TWEEZRS: A tool for removing wood splinters.

PHONE: Tool for calling your neighbor to see if he has another hydraulic floor jack.

SNAP-ON GASKET SCRAPER: Theoretically useful as a sandwich tool for spreading mayonnaise; used mainly for getting dog-doo off your boot.

E-Z OUT BOLT AND STUD EXTRACTOR: A tool that snaps off in bolt holes and is ten times harder than any known drill bit.

TIMING LIGHT: A stroboscopic instrument for illuminating grease buildup.

TWO-TON HYDRAULIC ENGINE HOIST: A handy tool for testing the tensile strength of ground straps and brake lines you may have forgotten to disconnect.

CRAFTSMAN 1/2 x 16-INCH SCREWDRIVER: A large motor mount prying tool that inexplicably has an accurately machined screwdriver tip on the end without the handle.

BATTERY ELECTROLYTE TESTER: A handy tool for transferring sulfuric acid from a car battery to the inside of your toolbox after determining that your battery is dead as a doornail, just as you thought.

AVIATION METAL SNIPS: See hacksaw.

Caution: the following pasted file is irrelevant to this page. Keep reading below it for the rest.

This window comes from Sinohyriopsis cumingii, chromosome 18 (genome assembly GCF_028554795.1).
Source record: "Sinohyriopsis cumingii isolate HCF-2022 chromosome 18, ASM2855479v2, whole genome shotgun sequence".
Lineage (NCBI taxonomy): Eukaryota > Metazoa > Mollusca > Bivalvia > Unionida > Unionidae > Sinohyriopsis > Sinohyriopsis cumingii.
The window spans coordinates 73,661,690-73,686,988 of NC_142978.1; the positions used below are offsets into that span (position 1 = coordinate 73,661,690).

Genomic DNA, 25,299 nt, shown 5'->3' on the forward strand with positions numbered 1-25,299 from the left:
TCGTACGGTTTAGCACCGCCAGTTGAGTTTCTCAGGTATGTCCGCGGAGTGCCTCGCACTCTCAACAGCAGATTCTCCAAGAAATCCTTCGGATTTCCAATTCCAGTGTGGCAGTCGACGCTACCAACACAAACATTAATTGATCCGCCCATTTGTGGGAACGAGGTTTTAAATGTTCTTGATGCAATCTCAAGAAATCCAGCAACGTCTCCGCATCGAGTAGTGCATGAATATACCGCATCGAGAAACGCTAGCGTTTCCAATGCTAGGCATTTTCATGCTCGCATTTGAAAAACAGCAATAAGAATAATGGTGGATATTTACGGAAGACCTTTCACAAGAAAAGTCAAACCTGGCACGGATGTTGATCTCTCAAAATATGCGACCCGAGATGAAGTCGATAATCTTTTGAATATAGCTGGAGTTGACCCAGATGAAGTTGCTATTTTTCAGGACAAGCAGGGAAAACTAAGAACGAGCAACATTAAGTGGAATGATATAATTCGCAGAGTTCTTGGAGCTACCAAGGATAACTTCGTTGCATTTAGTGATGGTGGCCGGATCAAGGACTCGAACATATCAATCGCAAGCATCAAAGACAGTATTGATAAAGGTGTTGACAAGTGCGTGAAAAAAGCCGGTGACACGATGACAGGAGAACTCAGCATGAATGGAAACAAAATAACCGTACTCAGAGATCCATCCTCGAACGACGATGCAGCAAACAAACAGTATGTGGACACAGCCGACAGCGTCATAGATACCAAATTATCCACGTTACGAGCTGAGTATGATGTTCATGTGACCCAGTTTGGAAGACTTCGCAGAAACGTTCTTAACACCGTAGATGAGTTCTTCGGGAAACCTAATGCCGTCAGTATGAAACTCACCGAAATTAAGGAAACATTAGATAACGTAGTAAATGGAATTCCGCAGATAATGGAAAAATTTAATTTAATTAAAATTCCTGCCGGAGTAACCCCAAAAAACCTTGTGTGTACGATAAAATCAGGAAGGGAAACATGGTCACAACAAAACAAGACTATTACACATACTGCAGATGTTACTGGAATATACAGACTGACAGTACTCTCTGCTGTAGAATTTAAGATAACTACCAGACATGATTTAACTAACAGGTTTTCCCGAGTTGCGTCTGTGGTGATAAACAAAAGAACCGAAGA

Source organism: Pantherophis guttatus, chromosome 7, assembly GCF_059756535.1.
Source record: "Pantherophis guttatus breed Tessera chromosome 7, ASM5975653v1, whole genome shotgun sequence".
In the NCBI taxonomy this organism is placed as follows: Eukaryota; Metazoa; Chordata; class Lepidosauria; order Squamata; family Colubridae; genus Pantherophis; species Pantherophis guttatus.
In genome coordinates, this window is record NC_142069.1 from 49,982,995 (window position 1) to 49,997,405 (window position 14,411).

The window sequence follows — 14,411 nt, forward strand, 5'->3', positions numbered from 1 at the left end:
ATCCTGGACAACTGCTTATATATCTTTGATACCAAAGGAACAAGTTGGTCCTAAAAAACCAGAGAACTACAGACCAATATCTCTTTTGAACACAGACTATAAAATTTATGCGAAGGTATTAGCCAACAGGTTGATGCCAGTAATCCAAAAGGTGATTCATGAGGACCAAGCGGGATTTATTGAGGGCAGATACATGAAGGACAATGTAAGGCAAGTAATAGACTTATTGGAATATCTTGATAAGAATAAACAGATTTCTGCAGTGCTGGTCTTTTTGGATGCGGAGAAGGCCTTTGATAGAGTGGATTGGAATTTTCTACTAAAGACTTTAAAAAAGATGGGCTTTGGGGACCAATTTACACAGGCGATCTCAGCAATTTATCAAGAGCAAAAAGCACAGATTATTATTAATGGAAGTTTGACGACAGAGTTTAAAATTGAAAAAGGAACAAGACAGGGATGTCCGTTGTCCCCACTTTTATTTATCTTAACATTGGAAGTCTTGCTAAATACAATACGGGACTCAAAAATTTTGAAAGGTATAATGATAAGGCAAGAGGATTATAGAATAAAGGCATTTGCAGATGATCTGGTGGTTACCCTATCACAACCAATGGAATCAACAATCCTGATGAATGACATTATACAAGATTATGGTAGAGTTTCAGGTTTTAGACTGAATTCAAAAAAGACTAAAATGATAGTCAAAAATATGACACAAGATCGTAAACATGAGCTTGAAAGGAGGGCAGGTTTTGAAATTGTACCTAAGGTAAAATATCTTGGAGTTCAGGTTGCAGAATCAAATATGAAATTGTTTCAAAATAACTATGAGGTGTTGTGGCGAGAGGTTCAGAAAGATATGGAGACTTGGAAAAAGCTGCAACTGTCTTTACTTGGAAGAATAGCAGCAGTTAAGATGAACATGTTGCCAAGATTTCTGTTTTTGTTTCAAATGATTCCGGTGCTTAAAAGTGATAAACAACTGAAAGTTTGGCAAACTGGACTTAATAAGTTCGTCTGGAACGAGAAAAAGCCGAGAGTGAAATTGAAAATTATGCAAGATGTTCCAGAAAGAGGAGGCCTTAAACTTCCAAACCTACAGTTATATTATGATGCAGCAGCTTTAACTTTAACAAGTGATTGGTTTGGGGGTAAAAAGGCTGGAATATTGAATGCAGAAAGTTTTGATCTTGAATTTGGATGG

TROUBLE LIGHT: The mechanic’s own tanning booth. Sometimes called a drop light, it is a good source of vitamin D, “the sunshine vitamin,” which is not otherwise found under motorcycles at night. Health benefits aside, its main purpose is to consume 40-watt light bulbs at about the same rate that 105-mm howitzer shells might be used during, say, the first few hours of the Battle of the Bulge. More often dark than light, its name is somewhat misleading.

PHILLIPS SCREWDRIVER: Normally used to stab the lids of old-style paper-and-tin oil cans and splash oil on your shirt; can also be used, as the name implies, to round off Phillips screw heads.

AIR COMPRESSOR: A machine that takes energy produced in a coal-burning power plant 200 miles away and transforms it into compressed air that travels by hose to a Chicago Pneumatic impact wrench that grips rusty bolts last tightened 60 years ago by someone in Springfield, and rounds them off.